The Politician Who Gave Me A Literal Pain In The Neck
The older I get, the more likely it is that I wake up in the morning with aches and pains. I guess that's part of the deal.
One of the most frequent, though, is a sore neck. And that is one ache that I can blame on my work as a politics reporter for the Enquirer back in the 1980s. And I can, at least in my own mind, pin the blame on one specific politician - the late John A. "Socko" Wiethe, who spent 34 years as the chair or co-chair of the Hamilton County Democratic Party.
When I say "I think" he may have been responsible for the cervical spine problems that I had years after he passed on, I mean that in a literal sense.
On a number of occasions – always in public and in broad daylight – he ran up to me from behind and put me in a headlock, his long arms wrapped around my neck, yelling at the top of his lungs about some column I had written that he took umbrage at.
I don't mean to sound like an old grandpa, but there are young reporters out there who lose their minds if a politician has a cross word to say to them. How do you think they would like it if they had a massive block of muscle like Socko Wiethe had wrapping his bear-like arms around their necks?
But that's what Socko did to me, God rest his soul.
Times have changed. I don't fear being assaulted by either of Hamilton County's current party chairs – Democrat Gwen McFarlin and Republican Alex Triantafilou – both nice people.
Socko was not often described as "nice."
Wiethe was an old man by the time I met him in the early 1980s, but he was still as strong as an ox. A big, barrel-chested man, with legs like tree trunks, he had been a remarkable athlete in his young days.
A star football player at Xavier University in the 1930s, he went on to play four seasons (1939-1942) as a guard and linebacker for the Detroit Lions of the NFL, back in the day of leather helmets and very little in the way of padding. He also played briefly in professional basketball and independent pro baseball.
Socko, a graduate of Roger Bacon High School, would have gone down as a famous Cincinnatian even if he had never entered politics because of his record as the University of Cincinnati Bearcats' head basketball coach from 1946 through 1952.
His Bearcat teams had an astonishing record of 106 wins and only 47 losses in his seven seasons as head coach – a winning percentage of .693.
But he turned to politics in the 1950s, as chair of the Democratic Party here. Democratic voters were a distinct minority in Cincinnati in those days, but for Wiethe, the party was his personal fiefdom and he ruled with an iron hand.
Socko survived at least two attempts by young liberals in the party to overthrow him. The second was in the 1980s, and Tim Burke – who ended up spending 24 years as county party chair before retiring in 2018 – was one of the young liberals who tried and failed in the late 1980s to oust Wiethe, who was seen by them as too conservative, too out of touch, too dictatorial and too willing to make deals with the Republicans.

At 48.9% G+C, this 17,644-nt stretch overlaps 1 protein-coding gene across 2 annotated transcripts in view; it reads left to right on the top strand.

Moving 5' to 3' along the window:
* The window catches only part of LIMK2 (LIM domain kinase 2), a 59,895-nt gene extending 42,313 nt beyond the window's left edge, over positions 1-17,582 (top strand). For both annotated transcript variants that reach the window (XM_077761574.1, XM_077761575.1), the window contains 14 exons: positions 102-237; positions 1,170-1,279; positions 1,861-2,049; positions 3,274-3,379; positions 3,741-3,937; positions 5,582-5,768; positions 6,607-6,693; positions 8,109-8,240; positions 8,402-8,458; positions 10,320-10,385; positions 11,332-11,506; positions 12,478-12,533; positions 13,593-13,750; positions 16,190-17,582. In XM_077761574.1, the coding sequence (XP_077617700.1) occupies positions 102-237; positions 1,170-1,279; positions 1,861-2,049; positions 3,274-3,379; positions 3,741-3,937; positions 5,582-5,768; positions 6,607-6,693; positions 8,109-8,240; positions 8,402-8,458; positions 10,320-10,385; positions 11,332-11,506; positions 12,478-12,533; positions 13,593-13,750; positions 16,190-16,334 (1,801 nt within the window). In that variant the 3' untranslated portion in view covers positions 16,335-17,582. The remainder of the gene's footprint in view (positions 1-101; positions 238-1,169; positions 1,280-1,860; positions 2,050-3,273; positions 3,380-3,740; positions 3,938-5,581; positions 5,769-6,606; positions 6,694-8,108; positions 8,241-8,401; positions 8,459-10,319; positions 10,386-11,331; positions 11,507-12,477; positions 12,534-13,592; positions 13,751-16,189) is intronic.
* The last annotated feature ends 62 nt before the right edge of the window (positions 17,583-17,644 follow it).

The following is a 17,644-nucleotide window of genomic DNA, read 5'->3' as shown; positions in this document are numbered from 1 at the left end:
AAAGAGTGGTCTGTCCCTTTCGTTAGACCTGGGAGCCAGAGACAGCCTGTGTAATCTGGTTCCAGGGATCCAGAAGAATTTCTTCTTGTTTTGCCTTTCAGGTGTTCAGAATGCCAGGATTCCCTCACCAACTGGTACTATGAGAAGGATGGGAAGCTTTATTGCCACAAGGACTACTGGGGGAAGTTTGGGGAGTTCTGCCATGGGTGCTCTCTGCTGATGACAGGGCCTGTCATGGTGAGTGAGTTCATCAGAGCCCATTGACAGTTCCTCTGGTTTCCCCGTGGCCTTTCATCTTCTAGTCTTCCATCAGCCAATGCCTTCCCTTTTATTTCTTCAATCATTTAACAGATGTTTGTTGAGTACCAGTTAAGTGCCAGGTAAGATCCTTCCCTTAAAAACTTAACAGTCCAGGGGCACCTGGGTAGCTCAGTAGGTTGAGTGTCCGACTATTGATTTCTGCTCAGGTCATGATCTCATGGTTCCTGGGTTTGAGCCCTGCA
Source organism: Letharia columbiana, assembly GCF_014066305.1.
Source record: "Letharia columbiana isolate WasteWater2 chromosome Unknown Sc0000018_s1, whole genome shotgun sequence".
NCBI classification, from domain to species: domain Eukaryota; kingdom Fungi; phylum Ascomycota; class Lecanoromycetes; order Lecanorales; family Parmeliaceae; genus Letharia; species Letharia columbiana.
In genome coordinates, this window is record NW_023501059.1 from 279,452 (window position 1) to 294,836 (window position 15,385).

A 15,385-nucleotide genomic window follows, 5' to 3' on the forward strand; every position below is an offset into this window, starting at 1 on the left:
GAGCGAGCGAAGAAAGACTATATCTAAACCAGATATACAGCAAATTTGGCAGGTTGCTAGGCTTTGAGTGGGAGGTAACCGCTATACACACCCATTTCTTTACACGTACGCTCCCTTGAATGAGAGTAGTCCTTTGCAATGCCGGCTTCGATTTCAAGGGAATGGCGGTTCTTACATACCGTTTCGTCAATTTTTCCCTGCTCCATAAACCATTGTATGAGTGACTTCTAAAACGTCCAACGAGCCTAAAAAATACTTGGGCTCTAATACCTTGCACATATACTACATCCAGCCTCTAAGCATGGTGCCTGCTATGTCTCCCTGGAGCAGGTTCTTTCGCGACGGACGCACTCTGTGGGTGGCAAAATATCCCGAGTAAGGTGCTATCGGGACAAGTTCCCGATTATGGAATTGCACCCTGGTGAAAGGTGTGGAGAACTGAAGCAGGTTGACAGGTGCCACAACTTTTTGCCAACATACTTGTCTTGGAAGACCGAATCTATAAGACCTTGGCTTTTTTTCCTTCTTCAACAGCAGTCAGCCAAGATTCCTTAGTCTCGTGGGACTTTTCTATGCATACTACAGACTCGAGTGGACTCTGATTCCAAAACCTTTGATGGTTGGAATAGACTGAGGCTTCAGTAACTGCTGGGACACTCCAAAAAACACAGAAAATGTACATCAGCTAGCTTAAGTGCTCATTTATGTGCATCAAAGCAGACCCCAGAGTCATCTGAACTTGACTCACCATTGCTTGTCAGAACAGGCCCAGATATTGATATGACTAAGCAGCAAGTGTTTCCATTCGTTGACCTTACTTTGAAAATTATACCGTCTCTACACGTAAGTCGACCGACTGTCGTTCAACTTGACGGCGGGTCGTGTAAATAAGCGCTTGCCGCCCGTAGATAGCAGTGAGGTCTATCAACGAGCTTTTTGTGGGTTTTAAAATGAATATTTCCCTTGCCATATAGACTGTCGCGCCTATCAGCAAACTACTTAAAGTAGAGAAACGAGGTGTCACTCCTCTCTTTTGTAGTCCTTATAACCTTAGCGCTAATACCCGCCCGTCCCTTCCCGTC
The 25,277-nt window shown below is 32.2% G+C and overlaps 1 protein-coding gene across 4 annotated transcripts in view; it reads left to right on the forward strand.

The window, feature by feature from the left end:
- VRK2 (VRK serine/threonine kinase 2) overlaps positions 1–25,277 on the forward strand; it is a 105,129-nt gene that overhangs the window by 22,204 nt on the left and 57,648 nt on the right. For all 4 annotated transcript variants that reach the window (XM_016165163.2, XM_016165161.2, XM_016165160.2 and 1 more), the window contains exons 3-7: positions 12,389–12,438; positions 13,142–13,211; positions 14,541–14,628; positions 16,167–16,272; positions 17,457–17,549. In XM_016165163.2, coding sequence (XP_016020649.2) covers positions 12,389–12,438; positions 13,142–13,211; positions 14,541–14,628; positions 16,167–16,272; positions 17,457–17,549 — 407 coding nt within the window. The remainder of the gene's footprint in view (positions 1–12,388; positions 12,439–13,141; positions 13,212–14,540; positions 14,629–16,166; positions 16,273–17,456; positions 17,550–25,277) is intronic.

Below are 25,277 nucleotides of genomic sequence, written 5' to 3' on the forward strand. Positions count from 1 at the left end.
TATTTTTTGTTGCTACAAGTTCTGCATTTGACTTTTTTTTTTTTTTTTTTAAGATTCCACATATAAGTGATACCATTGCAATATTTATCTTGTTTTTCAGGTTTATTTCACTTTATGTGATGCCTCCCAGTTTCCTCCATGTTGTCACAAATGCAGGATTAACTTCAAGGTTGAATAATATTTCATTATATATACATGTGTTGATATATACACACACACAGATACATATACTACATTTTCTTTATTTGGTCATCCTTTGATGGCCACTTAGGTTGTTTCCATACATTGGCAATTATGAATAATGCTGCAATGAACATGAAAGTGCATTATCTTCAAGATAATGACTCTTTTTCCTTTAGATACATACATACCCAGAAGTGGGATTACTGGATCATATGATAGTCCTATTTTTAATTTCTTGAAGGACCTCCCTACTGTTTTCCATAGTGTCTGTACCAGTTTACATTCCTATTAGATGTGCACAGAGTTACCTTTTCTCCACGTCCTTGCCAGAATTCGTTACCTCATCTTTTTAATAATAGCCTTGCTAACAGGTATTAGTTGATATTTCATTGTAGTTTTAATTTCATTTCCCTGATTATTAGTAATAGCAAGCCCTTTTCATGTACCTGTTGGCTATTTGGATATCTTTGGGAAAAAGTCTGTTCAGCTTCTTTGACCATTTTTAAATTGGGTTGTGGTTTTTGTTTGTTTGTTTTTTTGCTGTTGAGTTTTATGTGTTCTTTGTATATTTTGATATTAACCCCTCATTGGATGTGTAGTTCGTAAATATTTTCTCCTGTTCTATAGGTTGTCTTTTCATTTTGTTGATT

"We tried, but he ended up beating the crap out of us,'' Burke said. "He really was an amazing man. One of a kind."
Socko fought off the opposition; and the GOP kept winning county elections.
And he kept jumping me from behind on the streets of downtown Cincinnati.
Only once did I win the confrontation and get an apology from him for trying to choke me.
It was somewhere around 1986 or maybe 1987. I had written what I thought was a kind of boring story for the Enquirer about the slate of newly endorsed Democratic candidates for Hamilton County judgeships. Boring, because the vast majority of these candidates were going to get beaten like rented mules by their GOP opponents and would never be heard from again.
It was a sunny day: I was walking down Vine Street from the old Enquirer building for the Friday fried fish lunch at the McAlpin's Department store restaurant.
As I approached Fountain Square, I could hear footsteps behind me, and before I knew what was happening, Socko had his arms around my neck, turning the air around us blue with every curse known to humankind and some that I think he made up on the spot.
You #@%!@& idiot; that story on the judges was all wrong!!! You got the wrong @#!!% list!!! What in the hell is the matter with you!!!
I got a glance at his face, all red and puffy, and started firing back with my own invective.
Let me go, you #^%!! Idiot! You're choking me!!!!!
I finally broke loose from him and let him have it.
Socko, try to focus your pea brain on this for just a minute! Why in the world would I intentionally list the wrong names in the newspaper? Tell me why? Because I like looking like an idiot in front of a few hundred thousand readers? Use your sense.
I could see him rolling this around in his head; and he seemed to be calming down. So where did you get that @1#!?
That's easy, I said. I got it directly from the person that you appointed to be the head of the judicial nominating committee. Now don't you think that should be a reliable source?
Socko grew pensive – or as close to pensive as he could get.
Yeah, that makes sense, he said. She's going to hear from me.
He turned and started walking away. Suddenly, he wheeled around and said something I had never heard him say before.
Sorry about roughing you up.
Well, I forgave him. Forgiving him didn't cost me anything. Except years later, when I started going to the spinal clinic.